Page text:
Two months later the drifting ship is somehow picked up and docked with the L-5 space station (I assume it’s just a snappy name and not an indication that the station is orbiting the L5 Lagrange point). There’s a tall ‘Colonel’ - a youngish chap with a moustache, a bouffant hairdo and an eye for the ladies - who has to attend a meeting which, we are told from a computer read-out, is to discuss why the ‘nuetron reactors’ are malfunctioning. I would expect spelling mistakes in the I’ve-got-an-Amstrad-and-I’m-gonna-use-it computer displays if this had been made in Japan or Italy, but this is an American movie. That’s just monstrously sloppy.

Oh, and a secondary reason for the meeting is to consider why the entire crew of the SC-37 died. But that’s just an aside, really.

This meeting, between four men, is held in a dark room, around a small illuminated table. In other words, the production has saved money on a set by simply not having one. Meanwhile a computer operator named Campbell (C Jutson Campbell, usually misspelt ‘Juston’ in listings and just called ‘Jutson Campbell’ on the UK VHS sleeve) is trying to get the shuttlecraft’s computer to work while trading banter with a black guy (John Smith, credited as ‘John W Smith’ on the original poster but nowhere else) whose name - Cal - is mentioned I think once in the entire movie. Suddenly, the station and the ship are both rocked by an (unseen) explosion and there are a few shots of people running around, several of which are rather obviously in an office building rather than a space station. Two young women run onto the bridge of SC-37 and Campbell talks on the intercom to Billy, a previously unmentioned frizzy-haired, acerbic, female engineer in the ship’s engine room who successfully blasts the shuttlecraft away from L-5.

The two fellas and the two ladies in the control room sit and watch on the screen as L5 - eventually - blows up in possibly the worst thing-blowing-up-in-space model shot I have ever witnessed.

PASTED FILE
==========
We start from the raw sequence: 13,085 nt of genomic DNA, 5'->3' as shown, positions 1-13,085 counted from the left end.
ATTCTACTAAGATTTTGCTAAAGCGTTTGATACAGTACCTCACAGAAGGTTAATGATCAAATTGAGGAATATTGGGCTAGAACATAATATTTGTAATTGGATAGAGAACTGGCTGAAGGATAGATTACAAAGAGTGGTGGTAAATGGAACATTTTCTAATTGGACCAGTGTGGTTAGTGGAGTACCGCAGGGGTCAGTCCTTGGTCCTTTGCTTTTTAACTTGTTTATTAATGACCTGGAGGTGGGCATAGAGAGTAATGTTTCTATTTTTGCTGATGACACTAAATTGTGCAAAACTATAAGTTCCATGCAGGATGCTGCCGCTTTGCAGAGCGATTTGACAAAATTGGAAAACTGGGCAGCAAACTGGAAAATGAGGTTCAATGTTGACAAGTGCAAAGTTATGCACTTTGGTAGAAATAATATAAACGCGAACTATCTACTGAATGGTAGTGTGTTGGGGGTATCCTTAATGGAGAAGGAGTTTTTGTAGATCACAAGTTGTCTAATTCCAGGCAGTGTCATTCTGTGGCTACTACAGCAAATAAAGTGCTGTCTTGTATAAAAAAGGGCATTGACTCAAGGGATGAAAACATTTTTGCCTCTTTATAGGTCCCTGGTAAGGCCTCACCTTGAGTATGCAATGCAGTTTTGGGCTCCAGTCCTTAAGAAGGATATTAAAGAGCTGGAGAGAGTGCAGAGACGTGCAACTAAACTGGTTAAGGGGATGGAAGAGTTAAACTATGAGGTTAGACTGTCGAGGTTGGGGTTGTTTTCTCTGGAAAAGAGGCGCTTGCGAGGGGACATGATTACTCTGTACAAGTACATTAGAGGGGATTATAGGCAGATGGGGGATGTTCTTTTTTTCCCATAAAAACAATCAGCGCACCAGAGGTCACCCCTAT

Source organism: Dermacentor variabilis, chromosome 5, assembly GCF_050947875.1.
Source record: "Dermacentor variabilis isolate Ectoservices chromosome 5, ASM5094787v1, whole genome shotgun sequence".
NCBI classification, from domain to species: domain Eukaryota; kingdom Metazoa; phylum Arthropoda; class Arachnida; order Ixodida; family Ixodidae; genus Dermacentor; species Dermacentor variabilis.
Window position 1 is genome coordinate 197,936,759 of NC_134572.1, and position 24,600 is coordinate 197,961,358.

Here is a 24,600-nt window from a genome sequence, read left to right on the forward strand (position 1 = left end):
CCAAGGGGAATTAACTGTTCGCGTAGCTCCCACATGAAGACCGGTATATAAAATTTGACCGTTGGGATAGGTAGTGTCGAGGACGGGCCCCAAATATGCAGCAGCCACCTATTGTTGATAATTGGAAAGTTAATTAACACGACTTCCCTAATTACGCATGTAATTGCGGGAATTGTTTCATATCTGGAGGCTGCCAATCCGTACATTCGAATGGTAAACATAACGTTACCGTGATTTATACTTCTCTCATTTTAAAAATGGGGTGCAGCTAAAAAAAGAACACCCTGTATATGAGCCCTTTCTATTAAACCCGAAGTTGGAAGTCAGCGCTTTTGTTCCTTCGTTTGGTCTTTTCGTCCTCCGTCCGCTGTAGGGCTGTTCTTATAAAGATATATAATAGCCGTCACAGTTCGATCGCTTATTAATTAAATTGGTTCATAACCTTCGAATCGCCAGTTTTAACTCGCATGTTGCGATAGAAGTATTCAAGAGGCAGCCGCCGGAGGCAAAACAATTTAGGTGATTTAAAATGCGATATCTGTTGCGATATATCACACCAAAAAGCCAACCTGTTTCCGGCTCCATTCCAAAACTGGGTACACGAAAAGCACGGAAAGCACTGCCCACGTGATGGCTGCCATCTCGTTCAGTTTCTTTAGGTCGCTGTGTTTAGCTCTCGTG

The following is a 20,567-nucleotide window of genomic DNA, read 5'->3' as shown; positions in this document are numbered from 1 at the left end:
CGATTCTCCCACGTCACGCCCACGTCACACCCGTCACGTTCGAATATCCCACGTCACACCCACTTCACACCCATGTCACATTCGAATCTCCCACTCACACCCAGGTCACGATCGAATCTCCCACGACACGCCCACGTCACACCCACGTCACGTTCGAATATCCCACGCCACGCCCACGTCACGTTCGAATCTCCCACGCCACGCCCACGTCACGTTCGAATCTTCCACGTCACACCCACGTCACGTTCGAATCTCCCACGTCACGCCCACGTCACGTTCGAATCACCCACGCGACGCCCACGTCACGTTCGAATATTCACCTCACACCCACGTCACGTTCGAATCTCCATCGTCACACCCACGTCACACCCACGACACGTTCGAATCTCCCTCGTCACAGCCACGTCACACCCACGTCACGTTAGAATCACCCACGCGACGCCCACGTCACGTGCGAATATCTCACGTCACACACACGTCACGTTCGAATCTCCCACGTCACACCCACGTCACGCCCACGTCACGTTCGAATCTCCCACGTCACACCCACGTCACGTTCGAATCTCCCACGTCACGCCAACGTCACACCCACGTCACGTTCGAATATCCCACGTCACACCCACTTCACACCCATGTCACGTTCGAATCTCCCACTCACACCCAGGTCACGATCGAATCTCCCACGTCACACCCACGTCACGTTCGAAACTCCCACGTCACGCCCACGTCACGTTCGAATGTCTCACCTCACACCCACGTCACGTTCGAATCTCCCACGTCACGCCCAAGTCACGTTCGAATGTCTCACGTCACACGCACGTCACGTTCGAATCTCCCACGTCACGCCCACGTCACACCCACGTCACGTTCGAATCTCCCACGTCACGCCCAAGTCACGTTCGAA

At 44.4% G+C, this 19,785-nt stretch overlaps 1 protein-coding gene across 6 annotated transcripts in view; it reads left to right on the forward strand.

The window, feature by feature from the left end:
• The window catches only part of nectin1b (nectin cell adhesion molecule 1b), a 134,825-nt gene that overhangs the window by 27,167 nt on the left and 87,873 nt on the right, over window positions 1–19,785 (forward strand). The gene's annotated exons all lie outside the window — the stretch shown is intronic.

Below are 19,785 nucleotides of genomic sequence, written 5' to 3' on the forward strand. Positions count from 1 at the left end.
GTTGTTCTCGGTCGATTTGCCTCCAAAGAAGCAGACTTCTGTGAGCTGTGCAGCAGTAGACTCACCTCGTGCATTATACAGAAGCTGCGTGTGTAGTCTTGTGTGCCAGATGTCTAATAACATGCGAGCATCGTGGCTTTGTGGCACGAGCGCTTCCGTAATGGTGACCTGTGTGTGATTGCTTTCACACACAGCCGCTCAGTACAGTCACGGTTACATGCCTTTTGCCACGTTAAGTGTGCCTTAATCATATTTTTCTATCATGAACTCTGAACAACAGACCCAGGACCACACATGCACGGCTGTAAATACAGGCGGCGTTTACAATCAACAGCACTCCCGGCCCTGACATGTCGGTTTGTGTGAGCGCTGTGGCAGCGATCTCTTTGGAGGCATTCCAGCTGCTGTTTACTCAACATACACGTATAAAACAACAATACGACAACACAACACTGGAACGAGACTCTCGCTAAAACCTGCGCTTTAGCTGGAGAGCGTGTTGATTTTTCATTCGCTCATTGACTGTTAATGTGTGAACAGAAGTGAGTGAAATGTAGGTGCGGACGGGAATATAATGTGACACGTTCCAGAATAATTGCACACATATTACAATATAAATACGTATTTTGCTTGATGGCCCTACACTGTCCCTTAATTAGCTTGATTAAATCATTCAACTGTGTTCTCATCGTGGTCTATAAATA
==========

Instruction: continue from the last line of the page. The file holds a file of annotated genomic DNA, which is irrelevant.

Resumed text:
So now we have our main cast: Campbell, who assumes command of the ship; classy brunette Dr Adrienne Kimberley (Faye Bolt) whose antipathetic attitude towards Campbell ensures that they will eventually get together; blonde Sherrie Stevens (Taylor Kingsley), constantly referred to as Debbie despite the name-patch on her loosely buttoned jumpsuit, which incidentally identifies her as a nutritionist - so she is assigned to cooking duties; misanthropic Billy (Marcia Linn), who seems to be loosely modelled on Carla in Cheers; and funky, hip Cal, who has his eye on Sherrie. More to the point, we are only ten minutes into the film and we have already killed off two complete sets of characters.

There’s no attempt to explain why SC-37 was fuelled up and ready to leave at the drop of a hat, or why these two women ran on board (and nobody else did) or why L-5 blew up (those pesky ‘nuetron reactors’ I suppose). We also have to accept that since SC-37 was recovered, nobody has actually bothered having a look round to see if there is anything odd on board. You know, like a large crystal or some alien goop which is gradually growing into a sort of monster thing.

A word now about the layout and design of the SC-37, which from outside is a fairly straightforward, square-ish, roughly hammer-shaped vessel. In the fairly large control room, along with lots of control panels, a few computer screens and some chairs, is a device for showing where everyone is on the ship. Given that there are only five rooms and they’re all linked, plus they all have wall-mounted intercom telephone things, you do wonder why this machine is necessary.